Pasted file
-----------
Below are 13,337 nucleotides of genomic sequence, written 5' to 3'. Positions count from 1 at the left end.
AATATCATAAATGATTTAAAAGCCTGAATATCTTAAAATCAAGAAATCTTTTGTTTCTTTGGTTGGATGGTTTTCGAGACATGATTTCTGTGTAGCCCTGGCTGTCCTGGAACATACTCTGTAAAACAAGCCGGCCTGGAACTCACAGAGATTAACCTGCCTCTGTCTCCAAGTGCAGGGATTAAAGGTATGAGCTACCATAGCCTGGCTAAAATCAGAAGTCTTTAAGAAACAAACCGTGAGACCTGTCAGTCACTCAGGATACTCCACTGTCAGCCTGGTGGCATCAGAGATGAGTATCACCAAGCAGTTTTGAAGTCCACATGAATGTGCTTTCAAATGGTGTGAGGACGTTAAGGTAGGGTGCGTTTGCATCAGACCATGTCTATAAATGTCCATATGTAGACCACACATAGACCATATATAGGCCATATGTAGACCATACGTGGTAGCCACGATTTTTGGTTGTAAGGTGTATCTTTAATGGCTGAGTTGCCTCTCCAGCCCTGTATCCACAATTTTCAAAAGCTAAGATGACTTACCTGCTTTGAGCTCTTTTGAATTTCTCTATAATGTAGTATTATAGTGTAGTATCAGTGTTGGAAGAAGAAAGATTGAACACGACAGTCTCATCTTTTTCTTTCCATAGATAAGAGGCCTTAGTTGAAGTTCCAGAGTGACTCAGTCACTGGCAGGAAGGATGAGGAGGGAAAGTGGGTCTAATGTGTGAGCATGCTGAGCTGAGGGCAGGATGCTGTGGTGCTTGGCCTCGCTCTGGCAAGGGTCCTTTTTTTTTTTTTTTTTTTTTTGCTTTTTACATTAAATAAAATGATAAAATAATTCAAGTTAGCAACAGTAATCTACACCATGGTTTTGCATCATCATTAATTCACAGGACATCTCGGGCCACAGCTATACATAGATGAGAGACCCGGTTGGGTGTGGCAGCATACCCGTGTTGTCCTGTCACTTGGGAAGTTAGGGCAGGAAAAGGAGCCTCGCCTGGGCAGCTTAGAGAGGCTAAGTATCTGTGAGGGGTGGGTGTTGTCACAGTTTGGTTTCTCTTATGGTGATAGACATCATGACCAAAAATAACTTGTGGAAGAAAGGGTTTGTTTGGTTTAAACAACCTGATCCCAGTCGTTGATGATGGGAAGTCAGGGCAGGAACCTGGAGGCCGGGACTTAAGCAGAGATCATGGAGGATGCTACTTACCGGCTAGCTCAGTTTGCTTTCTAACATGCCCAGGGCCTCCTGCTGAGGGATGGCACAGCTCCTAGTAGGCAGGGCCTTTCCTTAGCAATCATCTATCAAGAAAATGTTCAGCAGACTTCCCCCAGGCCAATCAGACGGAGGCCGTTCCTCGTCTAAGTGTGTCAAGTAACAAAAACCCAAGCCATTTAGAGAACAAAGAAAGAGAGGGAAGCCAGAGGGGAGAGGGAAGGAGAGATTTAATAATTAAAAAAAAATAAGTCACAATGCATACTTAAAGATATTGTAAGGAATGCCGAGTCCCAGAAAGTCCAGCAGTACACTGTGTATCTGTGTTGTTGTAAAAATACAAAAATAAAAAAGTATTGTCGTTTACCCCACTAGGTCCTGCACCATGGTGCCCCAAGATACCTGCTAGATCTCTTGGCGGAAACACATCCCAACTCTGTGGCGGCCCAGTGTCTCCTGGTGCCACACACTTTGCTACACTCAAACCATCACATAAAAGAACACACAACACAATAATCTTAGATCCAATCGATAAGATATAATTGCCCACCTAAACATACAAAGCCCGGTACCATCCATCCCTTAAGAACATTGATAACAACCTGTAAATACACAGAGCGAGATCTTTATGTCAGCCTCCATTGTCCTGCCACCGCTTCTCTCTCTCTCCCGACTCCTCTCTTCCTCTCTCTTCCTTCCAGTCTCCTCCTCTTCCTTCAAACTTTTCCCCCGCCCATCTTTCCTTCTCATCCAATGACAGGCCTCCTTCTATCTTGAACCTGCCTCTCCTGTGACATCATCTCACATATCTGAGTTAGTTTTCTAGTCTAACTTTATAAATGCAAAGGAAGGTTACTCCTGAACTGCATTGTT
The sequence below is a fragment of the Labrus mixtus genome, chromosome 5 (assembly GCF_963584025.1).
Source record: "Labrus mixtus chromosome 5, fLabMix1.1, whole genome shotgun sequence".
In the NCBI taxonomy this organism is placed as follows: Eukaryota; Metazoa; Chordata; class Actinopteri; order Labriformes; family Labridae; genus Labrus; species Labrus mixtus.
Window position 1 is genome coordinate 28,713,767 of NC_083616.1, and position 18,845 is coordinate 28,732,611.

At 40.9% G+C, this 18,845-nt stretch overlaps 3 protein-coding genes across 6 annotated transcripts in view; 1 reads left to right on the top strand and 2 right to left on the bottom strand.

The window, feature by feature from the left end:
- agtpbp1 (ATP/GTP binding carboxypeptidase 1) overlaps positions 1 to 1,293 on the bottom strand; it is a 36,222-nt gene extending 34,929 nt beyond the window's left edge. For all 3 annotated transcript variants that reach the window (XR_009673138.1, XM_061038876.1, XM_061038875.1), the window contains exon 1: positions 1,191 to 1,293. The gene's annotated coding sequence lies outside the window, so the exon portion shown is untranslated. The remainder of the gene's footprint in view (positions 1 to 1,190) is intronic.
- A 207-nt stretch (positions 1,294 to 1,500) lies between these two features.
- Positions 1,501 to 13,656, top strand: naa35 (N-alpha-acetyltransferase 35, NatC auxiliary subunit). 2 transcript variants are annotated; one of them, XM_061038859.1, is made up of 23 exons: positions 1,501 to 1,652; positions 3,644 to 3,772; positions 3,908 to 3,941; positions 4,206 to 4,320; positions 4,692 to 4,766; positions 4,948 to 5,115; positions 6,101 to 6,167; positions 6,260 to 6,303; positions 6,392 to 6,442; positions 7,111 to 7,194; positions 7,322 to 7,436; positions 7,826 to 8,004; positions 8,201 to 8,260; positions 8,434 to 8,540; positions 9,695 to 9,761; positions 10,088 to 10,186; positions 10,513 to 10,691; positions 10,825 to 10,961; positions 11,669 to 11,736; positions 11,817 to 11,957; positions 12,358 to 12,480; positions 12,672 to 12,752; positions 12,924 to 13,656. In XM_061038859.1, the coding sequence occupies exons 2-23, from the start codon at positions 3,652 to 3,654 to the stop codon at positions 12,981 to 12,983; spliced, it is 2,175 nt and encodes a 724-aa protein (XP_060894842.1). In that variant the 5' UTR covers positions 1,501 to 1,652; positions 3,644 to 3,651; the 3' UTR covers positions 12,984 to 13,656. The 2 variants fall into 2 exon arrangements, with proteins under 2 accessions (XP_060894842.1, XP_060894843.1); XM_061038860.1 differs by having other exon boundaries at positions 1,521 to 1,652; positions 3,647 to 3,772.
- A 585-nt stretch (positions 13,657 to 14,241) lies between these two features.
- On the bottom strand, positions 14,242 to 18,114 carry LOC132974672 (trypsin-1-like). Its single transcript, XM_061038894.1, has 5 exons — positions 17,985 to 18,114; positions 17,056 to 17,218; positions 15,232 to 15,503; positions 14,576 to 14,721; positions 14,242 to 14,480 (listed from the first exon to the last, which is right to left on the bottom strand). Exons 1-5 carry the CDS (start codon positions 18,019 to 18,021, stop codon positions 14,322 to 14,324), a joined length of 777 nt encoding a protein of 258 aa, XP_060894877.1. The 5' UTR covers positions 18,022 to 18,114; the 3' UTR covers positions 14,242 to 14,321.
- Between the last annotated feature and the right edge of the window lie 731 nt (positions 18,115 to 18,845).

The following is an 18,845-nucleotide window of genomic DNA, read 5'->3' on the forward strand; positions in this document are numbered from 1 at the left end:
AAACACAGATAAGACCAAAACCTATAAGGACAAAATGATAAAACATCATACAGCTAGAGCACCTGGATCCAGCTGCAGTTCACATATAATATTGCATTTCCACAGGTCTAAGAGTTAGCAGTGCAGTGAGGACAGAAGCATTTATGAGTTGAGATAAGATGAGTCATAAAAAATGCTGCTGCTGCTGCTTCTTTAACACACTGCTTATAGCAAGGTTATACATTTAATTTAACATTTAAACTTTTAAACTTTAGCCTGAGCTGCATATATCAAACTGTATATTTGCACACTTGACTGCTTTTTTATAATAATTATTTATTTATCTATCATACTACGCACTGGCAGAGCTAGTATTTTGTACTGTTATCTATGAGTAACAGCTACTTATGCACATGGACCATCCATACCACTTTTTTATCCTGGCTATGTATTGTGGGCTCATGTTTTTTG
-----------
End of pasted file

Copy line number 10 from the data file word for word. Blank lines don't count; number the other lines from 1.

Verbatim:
- A 207-nt stretch (positions 1,294 to 1,500) lies between these two features.